Chapter Two Thousand Eleven
4th August 1970
Berlin-Brandenburg International Airport
It was to Suse and Jo’s surprise that Kat was there to see them off and knew exactly what was going on. They had thought that they had made the arrangements on the sly. Sure, Kat had some idea of what Jo was up to, but Suse had not mentioned that she was planning on accompanying her.
Jo had her teaching assignment, but Suse’s reasoning was a bit different. The project she had worked on the prior year, the radical redesign of the turret on the Panzer VIII “Leopard” had been adopted by ĈKD for the Bohemian Army. The process of retrofitting the new turret onto the existing hulls had begun months earlier. Rheinmetall had been forced to follow suit, curiously driven by the Navy. It seemed that the Marine Infantry had decided to replace their antiquated Luftpanzers with what had been dubbed the Leopard II. They had a great deal of experience with autoloaders and the reduction of manpower required appealed to the Marines for that exact reason. The Heer had adopted the new turret and high-velocity gun, but they were not thrilled about the process in which it had happened. The Reichstag was unhappy about the expense and money was getting shifted around from other necessary projects to pay for this. Which meant that there were a lot of pet projects that had unexpectedly gotten short shrift. Suse’s father had decided that her leaving the country for awhile might be good thing as there had been threats against the design team that she was the public face of.
So, this wasn’t exactly a holiday.
Berlin Technical University had wished Suse luck and said that she would be welcome to return when she made it back in a manner that she had found extremely patronizing. What was particularly galling was that she had done exactly what they had wanted her to do. Pushing aside her annoyance, Suse had decided to go with Jo because it sounded like a real adventure. Besides that, no one knew more about the inner workings of Panzers than she did. Opportunities might present themselves.
Then Suse found out that Kat’s niece, Manny’s little sister, Ina von Mischner would be joining them, like it or not. And Kat’s reasons for being so agreeable came into focus. As much as her mother’s flighty nature bothered her at times, at least it was never wheels within wheels like it was with Kat.
Overnight things had changed.
The casual call for volunteers had changed when orders arrived for the entire 34th Medical Services Regiment to prepare for movement immediately. Kiki found herself having to answer questions from her subordinates that she did not have ready answers for, that is beyond the obvious. Didn’t they watch the news? All roads seemed to lead to Argentina.
The worst part was that many of them were professionals, Physicians with various specialties. Most of whom were not thrilled with the prospect of leaving their practices for an open-ended commitment. The Nurses and Orderlies who were reservists were a bit more down to earth, mostly concerned for what would happen to their families in their absence. Kiki had to answer questions from all of them because part of her job was to handle matters like this so the Oberst who commanded the Regiment wouldn’t be bothered. Lieutenant Juta Balodis had been appointed Kiki’s aide and she was a godsend as Kiki felt like she was juggling a thousand balls with everything that was going on.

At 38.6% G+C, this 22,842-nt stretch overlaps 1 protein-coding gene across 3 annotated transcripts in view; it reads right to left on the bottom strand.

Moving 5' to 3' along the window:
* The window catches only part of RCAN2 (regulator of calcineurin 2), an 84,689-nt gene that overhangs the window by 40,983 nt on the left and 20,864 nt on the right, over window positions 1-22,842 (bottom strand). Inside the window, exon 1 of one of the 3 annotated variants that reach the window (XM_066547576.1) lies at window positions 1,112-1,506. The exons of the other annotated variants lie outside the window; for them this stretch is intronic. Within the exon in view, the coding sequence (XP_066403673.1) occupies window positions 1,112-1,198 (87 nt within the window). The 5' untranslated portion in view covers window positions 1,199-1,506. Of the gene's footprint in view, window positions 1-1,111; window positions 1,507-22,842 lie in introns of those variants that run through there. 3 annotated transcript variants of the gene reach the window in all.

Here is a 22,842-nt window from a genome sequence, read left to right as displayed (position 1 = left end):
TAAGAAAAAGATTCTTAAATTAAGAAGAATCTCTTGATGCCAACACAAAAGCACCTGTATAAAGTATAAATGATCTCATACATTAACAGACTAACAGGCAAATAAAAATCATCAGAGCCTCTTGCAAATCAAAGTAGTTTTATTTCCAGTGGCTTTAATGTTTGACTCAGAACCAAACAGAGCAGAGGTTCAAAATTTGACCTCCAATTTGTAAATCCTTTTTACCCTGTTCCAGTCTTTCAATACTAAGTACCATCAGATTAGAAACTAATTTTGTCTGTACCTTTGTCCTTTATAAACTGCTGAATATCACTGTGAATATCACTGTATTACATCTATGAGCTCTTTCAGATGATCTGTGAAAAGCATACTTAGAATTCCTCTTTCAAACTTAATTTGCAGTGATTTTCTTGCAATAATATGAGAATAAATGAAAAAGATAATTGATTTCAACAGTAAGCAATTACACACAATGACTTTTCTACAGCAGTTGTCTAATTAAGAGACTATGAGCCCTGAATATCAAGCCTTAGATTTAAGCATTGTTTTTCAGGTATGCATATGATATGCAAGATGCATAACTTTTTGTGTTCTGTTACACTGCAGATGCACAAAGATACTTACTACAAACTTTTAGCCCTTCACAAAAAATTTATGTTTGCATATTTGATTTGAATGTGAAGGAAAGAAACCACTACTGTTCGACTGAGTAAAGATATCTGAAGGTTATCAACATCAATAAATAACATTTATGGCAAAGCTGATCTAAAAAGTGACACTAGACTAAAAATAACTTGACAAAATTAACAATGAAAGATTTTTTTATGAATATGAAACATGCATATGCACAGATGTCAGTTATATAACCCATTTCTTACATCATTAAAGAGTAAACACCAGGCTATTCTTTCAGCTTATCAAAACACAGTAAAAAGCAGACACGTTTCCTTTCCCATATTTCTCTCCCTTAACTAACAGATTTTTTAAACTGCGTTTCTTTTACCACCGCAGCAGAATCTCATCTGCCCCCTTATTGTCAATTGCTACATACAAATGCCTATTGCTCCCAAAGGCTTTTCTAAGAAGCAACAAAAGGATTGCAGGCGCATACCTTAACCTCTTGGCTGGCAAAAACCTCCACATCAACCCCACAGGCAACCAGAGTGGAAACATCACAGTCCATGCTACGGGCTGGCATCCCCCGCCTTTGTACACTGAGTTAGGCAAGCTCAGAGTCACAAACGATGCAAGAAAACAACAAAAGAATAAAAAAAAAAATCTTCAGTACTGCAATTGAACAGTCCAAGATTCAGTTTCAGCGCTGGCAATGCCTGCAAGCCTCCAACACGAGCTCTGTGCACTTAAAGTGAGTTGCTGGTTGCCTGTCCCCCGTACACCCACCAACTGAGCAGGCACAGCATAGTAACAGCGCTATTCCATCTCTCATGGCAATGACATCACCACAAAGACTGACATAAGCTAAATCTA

On top of this, Kiki had her absurd personal life to contend with. When she had been in the Doctor’s office the day before, they had discovered that the copper-silver alloy ring IUD that she had been told was reaching its expiration date had gone missing sometime over the last year. Kiki had been told that this happened, occasionally the body expelled them. She had instantly understood that for at least the last few months her and Ben had unknowingly been playing with fire. The nerve-wracking pregnancy test that had followed had been negative, much to her profound relief. Kiki had known for years that she didn’t have it in her to be a mother and nothing that had happened had changed her mind in that regard.
Kiki had tried to get an appointment to have a new IUD installed but the orders had arrived which complicated things. Doctor Berg had told her in a brief phone conversation that it was a simple matter of not fucking anyone in Argentina and telling Benjamin to keep his hands to himself in the meantime. That was sort of covered by the “Love, Honor, and Respect, to be faithful” clause of their wedding vows that Berg had been present for. Kiki had told her former mentor that wedding vows were not a contract and Berg had laughed. Berg had then told her that it was actually the oldest sort of contract, two people promising to spend their lives together and not fuck around. It was also one of the hardest ones for people to keep to.
Feeling a bit put out by that, Kiki had asked Berg what the Hell she would know. It was not as if she could get married. Berg’s reply was that she had seen the results of infidelity throughout her long career. Berg also that she knew a lot of women who had been married for years and had come to envy her lifestyle. Not every man was as accepting of his wife having a career as Ben seemed to be and Kiki outranking him was exactly the sort of thing that resulted in violence in some households. She was lucky in many regards. It was a perspective that Kiki had not considered until Berg had pointed it out to her.